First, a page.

Don’t Run from AAC!

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Do you have children on your caseload who use an Augmentative Alternative Communication (AAC) device?  It can be pretty overwhelming working with AAC especially if you have a full caseload.  Here are some suggestions to help make their therapy meaningful and beneficial for everyone involved.   Don’t reinvent the wheel: First make sure you are… Read more »

Work-life Balance for CFs: Staying True to Yourself, for You and Your Students

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“I don’t even recognize my own face in the mirror,” my graduate school classmate said to me, as we packed up our things after another late night of SOAP notes and studying. I could relate. It wasn’t our tired eyes and dehydrated skin that she was referring to (a result of exhaustion and living on… Read more »

My Lunch Bunch Experience

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As I begin another school year, I like to think about what has been successful in the past and how I can improve on what has already been working.  This year, I am thinking specifically about the Lunch Bunch Social Skills group that I implemented a few years ago, first at the high school and… Read more »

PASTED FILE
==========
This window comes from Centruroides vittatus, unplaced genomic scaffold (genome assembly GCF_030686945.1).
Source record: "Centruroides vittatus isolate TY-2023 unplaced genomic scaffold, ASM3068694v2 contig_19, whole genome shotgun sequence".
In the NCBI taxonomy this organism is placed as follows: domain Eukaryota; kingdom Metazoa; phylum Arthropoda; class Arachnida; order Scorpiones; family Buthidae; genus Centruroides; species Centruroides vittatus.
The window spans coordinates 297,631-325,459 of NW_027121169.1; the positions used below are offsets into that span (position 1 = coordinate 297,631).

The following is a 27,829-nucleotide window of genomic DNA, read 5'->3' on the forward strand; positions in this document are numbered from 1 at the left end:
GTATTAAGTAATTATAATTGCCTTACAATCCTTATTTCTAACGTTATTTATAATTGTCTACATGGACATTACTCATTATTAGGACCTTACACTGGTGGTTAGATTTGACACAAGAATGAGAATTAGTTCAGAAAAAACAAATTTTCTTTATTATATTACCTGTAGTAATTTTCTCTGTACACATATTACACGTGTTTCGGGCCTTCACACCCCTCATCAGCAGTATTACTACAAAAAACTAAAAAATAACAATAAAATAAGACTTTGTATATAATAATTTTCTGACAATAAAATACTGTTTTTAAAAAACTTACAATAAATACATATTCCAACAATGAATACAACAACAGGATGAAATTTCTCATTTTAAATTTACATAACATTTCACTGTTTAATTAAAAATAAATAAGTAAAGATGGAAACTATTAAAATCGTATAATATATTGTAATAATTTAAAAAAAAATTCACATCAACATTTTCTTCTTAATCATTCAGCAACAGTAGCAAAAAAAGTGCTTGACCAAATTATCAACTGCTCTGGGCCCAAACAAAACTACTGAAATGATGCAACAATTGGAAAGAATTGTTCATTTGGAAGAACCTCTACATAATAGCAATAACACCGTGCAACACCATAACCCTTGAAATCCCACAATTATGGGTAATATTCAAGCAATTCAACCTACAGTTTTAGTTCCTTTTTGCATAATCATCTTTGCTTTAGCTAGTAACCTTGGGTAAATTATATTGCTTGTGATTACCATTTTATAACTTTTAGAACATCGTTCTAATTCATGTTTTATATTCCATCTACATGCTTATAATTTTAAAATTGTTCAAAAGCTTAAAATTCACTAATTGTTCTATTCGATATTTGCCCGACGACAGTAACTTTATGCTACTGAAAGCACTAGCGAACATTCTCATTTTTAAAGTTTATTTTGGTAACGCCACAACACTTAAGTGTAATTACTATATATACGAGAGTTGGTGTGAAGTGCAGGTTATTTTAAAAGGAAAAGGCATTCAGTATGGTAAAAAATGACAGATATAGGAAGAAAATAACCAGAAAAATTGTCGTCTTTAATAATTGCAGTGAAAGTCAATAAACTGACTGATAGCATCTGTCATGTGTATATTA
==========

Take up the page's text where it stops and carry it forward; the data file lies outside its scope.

Colorful Speech with Color Me Fluent

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How can you get your students on board and excited about Color Me Fluent?  If you’ve ever had the privilege of hearing Alice Anne G. Farley speak about her fluency therapy, you would hear just how she can make fluency sessions come alive!  We need to do the same.  Here are some helpful tips and… Read more »

Behavior Management: Speech Language Therapy

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You’ve done it – you’ve successfully completed last year’s requirements, lazily basked in the sun all summer, and returned to school ready to take on the new year. Your pencils are sharpened, your files are color-coded, and your outfit is picked out. You’re eager to meet your students and begin therapy, never stopping to consider… Read more »

Fun Speech Exercises for Kids Who Have Trouble with the “R” Sound

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The /r/ sound can be tough for some children to pronounce. It’s a voiced sound, produced by the vibration of the vocal cord. If it’s at the beginning of a word, the tongue pulls back a bit and raises at the tip, without touching the roof of the mouth. But if /r/ is elsewhere in… Read more »